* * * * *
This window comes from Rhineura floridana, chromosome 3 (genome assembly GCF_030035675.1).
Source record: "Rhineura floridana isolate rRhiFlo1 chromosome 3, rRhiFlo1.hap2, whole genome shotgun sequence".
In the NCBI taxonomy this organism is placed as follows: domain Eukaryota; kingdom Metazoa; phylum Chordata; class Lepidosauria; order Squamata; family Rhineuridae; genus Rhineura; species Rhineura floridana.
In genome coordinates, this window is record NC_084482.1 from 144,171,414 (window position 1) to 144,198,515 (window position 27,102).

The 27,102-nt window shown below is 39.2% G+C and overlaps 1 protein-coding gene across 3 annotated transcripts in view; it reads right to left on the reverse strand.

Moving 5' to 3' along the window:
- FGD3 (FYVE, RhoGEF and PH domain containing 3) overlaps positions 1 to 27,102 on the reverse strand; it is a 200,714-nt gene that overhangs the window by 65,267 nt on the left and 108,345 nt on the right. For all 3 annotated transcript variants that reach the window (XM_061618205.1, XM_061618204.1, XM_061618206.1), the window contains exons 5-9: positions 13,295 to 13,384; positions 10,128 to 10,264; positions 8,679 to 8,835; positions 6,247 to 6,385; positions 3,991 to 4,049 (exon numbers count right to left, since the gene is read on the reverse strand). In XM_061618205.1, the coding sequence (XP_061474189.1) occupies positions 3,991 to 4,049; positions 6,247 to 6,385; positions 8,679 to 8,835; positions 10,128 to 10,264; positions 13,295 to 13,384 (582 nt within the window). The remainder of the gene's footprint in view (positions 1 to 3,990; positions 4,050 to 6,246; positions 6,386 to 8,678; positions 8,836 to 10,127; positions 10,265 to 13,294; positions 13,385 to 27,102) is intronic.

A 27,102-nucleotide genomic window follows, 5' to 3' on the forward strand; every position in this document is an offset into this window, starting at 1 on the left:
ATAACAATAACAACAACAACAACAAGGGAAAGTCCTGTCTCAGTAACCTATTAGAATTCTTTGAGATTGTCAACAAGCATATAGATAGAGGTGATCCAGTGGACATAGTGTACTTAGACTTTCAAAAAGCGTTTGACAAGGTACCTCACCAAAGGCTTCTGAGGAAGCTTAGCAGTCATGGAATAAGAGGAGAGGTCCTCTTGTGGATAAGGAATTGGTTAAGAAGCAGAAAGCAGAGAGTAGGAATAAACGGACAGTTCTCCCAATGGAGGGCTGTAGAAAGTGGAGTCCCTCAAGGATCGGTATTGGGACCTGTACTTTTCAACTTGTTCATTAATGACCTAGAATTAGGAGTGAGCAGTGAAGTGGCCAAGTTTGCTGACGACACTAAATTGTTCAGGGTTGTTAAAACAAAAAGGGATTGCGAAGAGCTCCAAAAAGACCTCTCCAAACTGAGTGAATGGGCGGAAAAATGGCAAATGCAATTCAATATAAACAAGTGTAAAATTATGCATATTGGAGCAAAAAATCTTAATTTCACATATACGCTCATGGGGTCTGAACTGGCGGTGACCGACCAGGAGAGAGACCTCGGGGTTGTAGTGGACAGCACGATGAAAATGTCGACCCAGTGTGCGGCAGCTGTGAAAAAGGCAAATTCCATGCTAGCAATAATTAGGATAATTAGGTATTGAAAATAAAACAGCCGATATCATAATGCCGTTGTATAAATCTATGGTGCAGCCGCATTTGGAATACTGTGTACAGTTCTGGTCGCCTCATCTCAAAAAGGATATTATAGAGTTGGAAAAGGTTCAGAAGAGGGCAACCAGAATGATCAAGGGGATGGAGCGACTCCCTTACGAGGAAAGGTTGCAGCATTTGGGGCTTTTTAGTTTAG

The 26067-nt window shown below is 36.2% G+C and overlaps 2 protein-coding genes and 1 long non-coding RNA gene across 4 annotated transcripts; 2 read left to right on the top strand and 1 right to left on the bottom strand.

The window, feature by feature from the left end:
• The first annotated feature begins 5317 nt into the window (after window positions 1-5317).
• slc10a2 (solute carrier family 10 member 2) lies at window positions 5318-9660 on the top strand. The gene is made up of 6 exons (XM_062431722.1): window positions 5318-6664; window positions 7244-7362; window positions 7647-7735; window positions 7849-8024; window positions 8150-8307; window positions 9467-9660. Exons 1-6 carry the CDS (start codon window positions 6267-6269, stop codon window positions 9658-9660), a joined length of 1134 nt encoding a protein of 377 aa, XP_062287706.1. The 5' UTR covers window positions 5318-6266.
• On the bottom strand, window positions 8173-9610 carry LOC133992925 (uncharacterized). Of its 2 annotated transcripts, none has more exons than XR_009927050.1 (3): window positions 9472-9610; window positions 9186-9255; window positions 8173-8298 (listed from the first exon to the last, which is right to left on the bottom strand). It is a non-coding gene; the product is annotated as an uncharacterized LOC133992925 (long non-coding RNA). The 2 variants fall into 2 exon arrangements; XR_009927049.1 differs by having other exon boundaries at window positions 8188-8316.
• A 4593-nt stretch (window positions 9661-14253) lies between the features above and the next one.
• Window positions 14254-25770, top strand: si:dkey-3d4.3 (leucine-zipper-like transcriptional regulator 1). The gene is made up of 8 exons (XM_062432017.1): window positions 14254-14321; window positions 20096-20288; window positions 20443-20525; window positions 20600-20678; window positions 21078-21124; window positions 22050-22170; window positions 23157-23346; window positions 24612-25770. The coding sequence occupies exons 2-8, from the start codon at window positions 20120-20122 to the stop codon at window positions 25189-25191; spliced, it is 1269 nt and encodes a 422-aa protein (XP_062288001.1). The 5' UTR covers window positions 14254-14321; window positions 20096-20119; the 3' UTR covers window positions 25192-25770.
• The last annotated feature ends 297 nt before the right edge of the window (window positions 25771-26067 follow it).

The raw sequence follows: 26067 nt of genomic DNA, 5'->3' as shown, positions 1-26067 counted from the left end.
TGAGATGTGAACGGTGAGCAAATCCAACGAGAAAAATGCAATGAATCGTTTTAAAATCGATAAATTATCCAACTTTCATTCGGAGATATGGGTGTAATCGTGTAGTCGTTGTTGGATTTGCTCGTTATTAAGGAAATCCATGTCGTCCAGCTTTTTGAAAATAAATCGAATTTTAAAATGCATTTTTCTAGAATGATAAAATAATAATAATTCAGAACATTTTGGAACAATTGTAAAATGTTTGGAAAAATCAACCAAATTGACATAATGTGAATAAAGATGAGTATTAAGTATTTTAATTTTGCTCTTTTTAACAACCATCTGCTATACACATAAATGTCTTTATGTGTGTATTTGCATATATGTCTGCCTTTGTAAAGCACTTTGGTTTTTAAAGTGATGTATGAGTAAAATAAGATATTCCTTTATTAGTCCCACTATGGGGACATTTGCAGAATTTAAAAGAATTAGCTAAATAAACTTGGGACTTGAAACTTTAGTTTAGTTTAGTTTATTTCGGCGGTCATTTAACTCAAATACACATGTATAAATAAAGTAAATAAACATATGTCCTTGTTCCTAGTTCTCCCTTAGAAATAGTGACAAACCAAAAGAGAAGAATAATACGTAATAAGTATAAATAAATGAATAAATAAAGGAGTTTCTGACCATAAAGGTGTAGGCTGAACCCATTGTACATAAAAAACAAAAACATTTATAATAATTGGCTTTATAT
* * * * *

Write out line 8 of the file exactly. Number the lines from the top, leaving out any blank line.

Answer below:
A 27,102-nucleotide genomic window follows, 5' to 3' on the forward strand; every position in this document is an offset into this window, starting at 1 on the left: